Countdown to Chinese New Year

Happy Chinese New Year!

Being Malaysian Chinese carries along with it so many things that make up who I am. As much of a banana* that I am, so many aspects of the Chinese culture have seeped into my life. For instance, the kind of food we eat, the way we relate to our elders, etc.

Add to that the labels and expectations that are attached to being Malaysian AND Chinese, and then there is a whole added layer to what makes up my personality.

Anyway, the predominant thought over here at this moment is that I am not 100% proud of the heritage that we inherit by being Chinese (although only in part by now, since my ancestors have been on Malaysian soil for a good few generations by now), but this is who I am and I guess there must have been a reason for God to have fashioned this background that I have been born into.

This little video here, in some ways, says a lot. Never mind that it’s not about Malaysian Chinese in particular, it still reflects a lot on how the Chinese culture and mentality affects those of us who are born into this ethnicity. Notably, it speaks a lot about Chinese parenting in general: That emotionally distant, tough kind of love, the emphasis on studying hard, that inclination towards mathematics and numbers and money, that dedication to work, and sense of duty towards providing for the family.

Chinese New Year is mostly a family centred celebration. So all these things come up. All these family traditions, histories, imperfections… It is, to me, happiness tainted with a large dose of reality. The realisation that there will always be some family member that is alienated. Another who is indifferent. Yet another who tries too hard to unite everyone. All these things.

The angpaus. The hierarchy of family positions and titles. That emphasis on money. Those seemingly eternal debts: be they financial, emotional or all sorts of other in-between stuff. The polite small talk to mask the years of stories, sometimes buried out of convenience.

Hope I haven’t dampened the cheeriness of your Chinese New Year. These are just my musings. I love my parents. I like certain aspects of my Chinese heritage.I just hope to break the mould and be that bit different somehow.

Not to be that stingy, uncaring, crude person that the world might expect of me because I am inevitably Chinese. (Let’s leave the Malaysian bit for another post, another story – that too has a long list of things to be said about which is not worth delving into right now).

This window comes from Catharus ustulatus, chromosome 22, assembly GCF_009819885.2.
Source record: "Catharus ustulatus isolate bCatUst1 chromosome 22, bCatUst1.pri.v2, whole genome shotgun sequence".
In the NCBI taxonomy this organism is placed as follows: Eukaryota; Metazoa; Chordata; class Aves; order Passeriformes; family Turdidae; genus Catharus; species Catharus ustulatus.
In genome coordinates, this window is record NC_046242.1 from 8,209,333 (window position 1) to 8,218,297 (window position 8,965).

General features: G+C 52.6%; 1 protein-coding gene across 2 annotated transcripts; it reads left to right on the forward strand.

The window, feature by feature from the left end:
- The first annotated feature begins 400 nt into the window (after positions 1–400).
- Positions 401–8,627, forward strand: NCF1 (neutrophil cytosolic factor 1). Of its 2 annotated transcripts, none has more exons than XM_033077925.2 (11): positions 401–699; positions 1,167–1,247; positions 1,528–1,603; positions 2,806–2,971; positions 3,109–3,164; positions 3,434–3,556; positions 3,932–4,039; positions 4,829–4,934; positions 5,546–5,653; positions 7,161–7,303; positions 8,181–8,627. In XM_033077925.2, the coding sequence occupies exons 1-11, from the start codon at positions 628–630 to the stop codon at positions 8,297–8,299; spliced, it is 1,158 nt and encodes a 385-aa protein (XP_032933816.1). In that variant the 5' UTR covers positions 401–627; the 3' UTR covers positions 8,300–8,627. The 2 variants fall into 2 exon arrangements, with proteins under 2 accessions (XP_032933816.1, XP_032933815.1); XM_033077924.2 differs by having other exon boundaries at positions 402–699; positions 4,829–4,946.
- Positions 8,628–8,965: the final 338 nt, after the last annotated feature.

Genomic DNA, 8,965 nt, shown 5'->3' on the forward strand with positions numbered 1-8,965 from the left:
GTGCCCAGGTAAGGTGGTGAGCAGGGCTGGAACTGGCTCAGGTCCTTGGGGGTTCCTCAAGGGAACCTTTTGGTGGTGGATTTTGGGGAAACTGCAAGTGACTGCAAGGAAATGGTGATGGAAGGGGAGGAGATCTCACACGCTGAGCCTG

What’s your CNY reunion like this year? Mine’s alright, but a part of me always feels it could still be way better.

* A local slang which is used to describe a person who is Chinese but yet cannot speak/write in any of the Chinese dialects proficiently.

Cookery chat

This would not be a Malaysian blog if there was no talk of food.

Food is such a big thing for us over here. It is a means for survival, yes, but it is also a cornerstone of family life, a meeting point for friends, a catalyst for romance and many other things. We love eating out as much as we love our homemade creations.

The variety of food we consume here in Malaysia also speaks volumes about who we are as a community and the collective culture that we adopt in our daily lives.

So it’s only fitting that I should write more about this delicious aspect of my life.

In case you are clueless what it is we eat here in Malaysia, the above image is a general representation of what an average meal would look like in Malaysia. Sure, we have our noodles and roti and other fare, but in terms of staple diet, it usually comes down to rice. Or nasi, as it is called in Bahasa Malaysia.

The other two dishes you see in this photo are stir fried long beans (left) and stir fried chicken in Moroccan seasoning (right).

Stir frying is a common technique used in Chinese cooking. And since we are Malaysian Chinese, it is no exception in our household.

The great thing about stir fried dishes is that they are quick to whip up and require a very small amount of cooking oil. Cooking typically begins by heating the oil (normally about 1 tablespoon of it) and then adding in chopped garlic, shallots or onions into the mix, letting it sizzle for a moment before other ingredients are added to the pan. The order of ingredients that are thrown is would probably be decided based on which one would require a longer cooking time, eg mushrooms would go in earlier, and things like spring onions (which can be even eaten raw) are put in last. Both veggie and meat dishes can be prepared with the stir fry method.